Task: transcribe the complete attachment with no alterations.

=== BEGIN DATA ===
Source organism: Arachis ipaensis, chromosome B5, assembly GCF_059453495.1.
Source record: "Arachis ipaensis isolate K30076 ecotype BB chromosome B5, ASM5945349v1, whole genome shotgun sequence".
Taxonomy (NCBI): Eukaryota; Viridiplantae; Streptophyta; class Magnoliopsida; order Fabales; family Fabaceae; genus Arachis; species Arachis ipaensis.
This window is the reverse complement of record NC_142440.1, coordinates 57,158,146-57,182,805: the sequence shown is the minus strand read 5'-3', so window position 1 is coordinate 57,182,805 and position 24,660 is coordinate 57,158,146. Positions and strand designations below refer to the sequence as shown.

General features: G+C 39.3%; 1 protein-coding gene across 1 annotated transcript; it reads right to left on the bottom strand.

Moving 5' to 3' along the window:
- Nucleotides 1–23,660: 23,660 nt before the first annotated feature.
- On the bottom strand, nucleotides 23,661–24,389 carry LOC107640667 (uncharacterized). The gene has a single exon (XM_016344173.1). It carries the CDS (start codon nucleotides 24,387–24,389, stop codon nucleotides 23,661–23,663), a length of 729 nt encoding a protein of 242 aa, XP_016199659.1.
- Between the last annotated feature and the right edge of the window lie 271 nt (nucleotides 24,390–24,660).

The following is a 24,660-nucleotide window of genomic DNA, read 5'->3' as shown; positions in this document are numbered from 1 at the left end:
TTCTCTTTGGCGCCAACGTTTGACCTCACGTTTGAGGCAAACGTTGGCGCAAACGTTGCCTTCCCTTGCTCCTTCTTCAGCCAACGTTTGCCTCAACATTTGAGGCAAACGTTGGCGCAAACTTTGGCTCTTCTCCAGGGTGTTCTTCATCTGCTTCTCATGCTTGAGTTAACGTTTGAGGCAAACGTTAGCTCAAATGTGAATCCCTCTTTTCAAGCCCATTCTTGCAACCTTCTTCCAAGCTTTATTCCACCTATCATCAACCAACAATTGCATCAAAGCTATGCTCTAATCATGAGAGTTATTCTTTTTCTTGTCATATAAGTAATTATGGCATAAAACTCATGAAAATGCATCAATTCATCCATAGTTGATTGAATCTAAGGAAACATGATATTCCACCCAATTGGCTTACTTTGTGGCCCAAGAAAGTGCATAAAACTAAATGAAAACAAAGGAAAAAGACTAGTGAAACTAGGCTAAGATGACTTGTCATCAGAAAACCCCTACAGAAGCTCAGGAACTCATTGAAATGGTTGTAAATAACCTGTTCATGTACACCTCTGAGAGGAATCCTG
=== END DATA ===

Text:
Source organism: Arachis ipaensis, chromosome B5, assembly GCF_059453495.1.
Source record: "Arachis ipaensis isolate K30076 ecotype BB chromosome B5, ASM5945349v1, whole genome shotgun sequence".
Taxonomy (NCBI): Eukaryota; Viridiplantae; Streptophyta; class Magnoliopsida; order Fabales; family Fabaceae; genus Arachis; species Arachis ipaensis.
This window is the reverse complement of record NC_142440.1, coordinates 57,158,146-57,182,805: the sequence shown is the minus strand read 5'-3', so window position 1 is coordinate 57,182,805 and position 24,660 is coordinate 57,158,146. Positions and strand designations below refer to the sequence as shown.

General features: G+C 39.3%; 1 protein-coding gene across 1 annotated transcript; it reads right to left on the bottom strand.

Moving 5' to 3' along the window:
- Nucleotides 1–23,660: 23,660 nt before the first annotated feature.
- On the bottom strand, nucleotides 23,661–24,389 carry LOC107640667 (uncharacterized). The gene has a single exon (XM_016344173.1). It carries the CDS (start codon nucleotides 24,387–24,389, stop codon nucleotides 23,661–23,663), a length of 729 nt encoding a protein of 242 aa, XP_016199659.1.
- Between the last annotated feature and the right edge of the window lie 271 nt (nucleotides 24,390–24,660).

The following is a 24,660-nucleotide window of genomic DNA, read 5'->3' as shown; positions in this document are numbered from 1 at the left end:
TTCTCTTTGGCGCCAACGTTTGACCTCACGTTTGAGGCAAACGTTGGCGCAAACGTTGCCTTCCCTTGCTCCTTCTTCAGCCAACGTTTGCCTCAACATTTGAGGCAAACGTTGGCGCAAACTTTGGCTCTTCTCCAGGGTGTTCTTCATCTGCTTCTCATGCTTGAGTTAACGTTTGAGGCAAACGTTAGCTCAAATGTGAATCCCTCTTTTCAAGCCCATTCTTGCAACCTTCTTCCAAGCTTTATTCCACCTATCATCAACCAACAATTGCATCAAAGCTATGCTCTAATCATGAGAGTTATTCTTTTTCTTGTCATATAAGTAATTATGGCATAAAACTCATGAAAATGCATCAATTCATCCATAGTTGATTGAATCTAAGGAAACATGATATTCCACCCAATTGGCTTACTTTGTGGCCCAAGAAAGTGCATAAAACTAAATGAAAACAAAGGAAAAAGACTAGTGAAACTAGGCTAAGATGACTTGTCATCAGAAAACCCCTACAGAAGCTCAGGAACTCATTGAAATGGTTGTAAATAACCTGTTCATGTACACCTCTGAGAGGAATCCTG